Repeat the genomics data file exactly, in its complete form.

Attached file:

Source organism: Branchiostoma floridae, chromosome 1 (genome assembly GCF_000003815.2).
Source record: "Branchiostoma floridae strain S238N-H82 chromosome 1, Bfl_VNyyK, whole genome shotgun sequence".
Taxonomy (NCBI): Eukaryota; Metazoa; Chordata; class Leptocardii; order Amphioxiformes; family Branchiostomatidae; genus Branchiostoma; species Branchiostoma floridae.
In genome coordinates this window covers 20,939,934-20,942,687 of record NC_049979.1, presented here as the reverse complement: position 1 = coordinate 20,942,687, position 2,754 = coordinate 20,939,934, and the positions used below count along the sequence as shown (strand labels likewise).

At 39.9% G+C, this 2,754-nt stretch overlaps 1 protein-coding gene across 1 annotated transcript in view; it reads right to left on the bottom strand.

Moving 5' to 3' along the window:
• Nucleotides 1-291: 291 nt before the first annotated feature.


Source organism: Branchiostoma floridae, chromosome 1 (genome assembly GCF_000003815.2).
Source record: "Branchiostoma floridae strain S238N-H82 chromosome 1, Bfl_VNyyK, whole genome shotgun sequence".
Taxonomy (NCBI): Eukaryota; Metazoa; Chordata; class Leptocardii; order Amphioxiformes; family Branchiostomatidae; genus Branchiostoma; species Branchiostoma floridae.
In genome coordinates this window covers 20,939,934-20,942,687 of record NC_049979.1, presented here as the reverse complement: position 1 = coordinate 20,942,687, position 2,754 = coordinate 20,939,934, and the positions used below count along the sequence as shown (strand labels likewise).

At 39.9% G+C, this 2,754-nt stretch overlaps 1 protein-coding gene across 1 annotated transcript in view; it reads right to left on the bottom strand.

Moving 5' to 3' along the window:
• Nucleotides 1-291: 291 nt before the first annotated feature.